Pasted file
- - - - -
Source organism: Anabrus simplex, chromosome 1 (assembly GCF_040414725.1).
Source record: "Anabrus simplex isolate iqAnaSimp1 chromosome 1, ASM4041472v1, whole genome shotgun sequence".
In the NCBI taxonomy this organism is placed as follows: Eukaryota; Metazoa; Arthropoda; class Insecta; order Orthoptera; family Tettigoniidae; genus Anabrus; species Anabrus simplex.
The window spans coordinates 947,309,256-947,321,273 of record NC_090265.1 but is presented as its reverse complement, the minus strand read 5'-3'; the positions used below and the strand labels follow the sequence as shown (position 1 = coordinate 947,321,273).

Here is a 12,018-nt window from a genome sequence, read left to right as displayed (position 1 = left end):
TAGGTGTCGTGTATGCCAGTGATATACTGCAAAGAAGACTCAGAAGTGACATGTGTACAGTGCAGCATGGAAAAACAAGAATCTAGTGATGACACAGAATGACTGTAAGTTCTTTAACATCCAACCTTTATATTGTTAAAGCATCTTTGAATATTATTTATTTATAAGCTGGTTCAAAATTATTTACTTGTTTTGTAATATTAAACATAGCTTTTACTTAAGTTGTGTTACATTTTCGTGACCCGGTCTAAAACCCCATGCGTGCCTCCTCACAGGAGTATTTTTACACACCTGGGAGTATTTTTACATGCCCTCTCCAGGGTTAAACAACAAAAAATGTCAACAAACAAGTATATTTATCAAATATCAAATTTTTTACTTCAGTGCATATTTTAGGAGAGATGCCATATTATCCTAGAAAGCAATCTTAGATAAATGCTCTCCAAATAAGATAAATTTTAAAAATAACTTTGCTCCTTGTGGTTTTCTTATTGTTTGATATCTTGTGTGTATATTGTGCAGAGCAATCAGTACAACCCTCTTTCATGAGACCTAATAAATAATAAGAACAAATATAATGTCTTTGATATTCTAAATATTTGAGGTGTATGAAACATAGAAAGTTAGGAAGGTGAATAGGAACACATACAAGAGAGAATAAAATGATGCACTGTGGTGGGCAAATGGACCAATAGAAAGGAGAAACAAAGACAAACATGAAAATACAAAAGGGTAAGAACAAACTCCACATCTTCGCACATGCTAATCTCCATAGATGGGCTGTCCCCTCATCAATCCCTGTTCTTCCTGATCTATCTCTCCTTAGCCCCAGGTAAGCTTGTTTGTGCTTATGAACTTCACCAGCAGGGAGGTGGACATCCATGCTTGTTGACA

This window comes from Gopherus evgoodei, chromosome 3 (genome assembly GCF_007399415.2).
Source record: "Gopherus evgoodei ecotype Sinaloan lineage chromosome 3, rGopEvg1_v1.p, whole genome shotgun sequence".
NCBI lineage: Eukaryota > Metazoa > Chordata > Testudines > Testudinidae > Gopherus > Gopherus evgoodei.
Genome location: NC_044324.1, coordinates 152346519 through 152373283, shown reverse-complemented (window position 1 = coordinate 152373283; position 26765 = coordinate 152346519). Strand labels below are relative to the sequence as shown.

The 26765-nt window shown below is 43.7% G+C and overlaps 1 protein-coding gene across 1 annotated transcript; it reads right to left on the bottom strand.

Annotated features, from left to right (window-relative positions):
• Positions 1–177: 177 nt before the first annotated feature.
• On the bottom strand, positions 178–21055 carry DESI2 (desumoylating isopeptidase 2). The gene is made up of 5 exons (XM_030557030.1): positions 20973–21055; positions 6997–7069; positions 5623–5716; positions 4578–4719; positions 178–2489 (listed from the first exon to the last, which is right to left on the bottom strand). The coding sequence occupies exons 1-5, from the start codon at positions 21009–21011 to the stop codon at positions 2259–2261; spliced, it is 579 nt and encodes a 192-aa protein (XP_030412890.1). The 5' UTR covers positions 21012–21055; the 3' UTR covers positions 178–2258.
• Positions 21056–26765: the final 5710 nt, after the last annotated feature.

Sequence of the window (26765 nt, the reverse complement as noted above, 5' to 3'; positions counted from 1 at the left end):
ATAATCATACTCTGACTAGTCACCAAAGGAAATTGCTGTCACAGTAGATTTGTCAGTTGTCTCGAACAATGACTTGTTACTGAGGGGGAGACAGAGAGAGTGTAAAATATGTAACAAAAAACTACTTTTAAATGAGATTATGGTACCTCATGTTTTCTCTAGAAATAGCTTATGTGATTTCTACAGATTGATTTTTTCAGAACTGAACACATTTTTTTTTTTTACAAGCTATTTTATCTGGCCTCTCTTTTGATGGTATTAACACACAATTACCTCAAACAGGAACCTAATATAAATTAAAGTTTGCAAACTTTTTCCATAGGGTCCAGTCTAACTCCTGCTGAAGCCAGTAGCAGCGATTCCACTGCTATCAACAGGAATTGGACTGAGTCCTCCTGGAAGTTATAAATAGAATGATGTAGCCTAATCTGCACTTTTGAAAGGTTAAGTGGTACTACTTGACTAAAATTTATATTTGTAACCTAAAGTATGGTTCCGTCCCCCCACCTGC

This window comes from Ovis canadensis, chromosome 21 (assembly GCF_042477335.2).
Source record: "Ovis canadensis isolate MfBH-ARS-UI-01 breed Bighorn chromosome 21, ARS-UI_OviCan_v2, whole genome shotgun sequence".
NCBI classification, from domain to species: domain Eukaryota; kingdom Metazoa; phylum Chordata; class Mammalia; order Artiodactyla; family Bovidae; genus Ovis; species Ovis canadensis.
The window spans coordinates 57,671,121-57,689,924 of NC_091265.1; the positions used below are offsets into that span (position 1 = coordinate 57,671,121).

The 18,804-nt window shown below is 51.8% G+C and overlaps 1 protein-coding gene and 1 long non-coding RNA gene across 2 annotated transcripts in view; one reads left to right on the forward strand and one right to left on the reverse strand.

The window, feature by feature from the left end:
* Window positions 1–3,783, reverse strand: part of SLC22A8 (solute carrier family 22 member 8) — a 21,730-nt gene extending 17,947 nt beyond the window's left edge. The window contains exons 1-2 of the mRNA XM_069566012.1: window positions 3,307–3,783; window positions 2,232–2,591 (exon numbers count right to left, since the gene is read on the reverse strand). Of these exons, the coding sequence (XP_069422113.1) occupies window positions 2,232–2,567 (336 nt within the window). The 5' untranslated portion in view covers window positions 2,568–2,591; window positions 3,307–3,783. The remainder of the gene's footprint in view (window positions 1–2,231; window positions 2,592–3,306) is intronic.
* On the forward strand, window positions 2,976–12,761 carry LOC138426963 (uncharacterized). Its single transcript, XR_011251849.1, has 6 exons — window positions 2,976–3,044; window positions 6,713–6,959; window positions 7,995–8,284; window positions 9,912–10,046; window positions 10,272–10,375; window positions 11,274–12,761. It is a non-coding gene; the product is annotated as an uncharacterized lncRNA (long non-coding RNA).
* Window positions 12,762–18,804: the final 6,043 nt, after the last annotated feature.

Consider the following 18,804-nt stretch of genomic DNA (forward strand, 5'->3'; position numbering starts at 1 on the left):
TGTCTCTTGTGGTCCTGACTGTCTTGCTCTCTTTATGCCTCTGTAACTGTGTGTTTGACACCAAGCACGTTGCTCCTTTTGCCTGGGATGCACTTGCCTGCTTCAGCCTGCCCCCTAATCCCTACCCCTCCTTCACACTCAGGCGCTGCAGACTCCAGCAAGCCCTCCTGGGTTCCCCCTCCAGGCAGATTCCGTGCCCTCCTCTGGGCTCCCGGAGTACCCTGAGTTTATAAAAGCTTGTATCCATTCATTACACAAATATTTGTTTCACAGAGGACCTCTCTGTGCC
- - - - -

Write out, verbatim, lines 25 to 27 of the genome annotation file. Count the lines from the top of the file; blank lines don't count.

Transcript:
* On the forward strand, window positions 2,976–12,761 carry LOC138426963 (uncharacterized). Its single transcript, XR_011251849.1, has 6 exons — window positions 2,976–3,044; window positions 6,713–6,959; window positions 7,995–8,284; window positions 9,912–10,046; window positions 10,272–10,375; window positions 11,274–12,761. It is a non-coding gene; the product is annotated as an uncharacterized lncRNA (long non-coding RNA).
* Window positions 12,762–18,804: the final 6,043 nt, after the last annotated feature.

Consider the following 18,804-nt stretch of genomic DNA (forward strand, 5'->3'; position numbering starts at 1 on the left):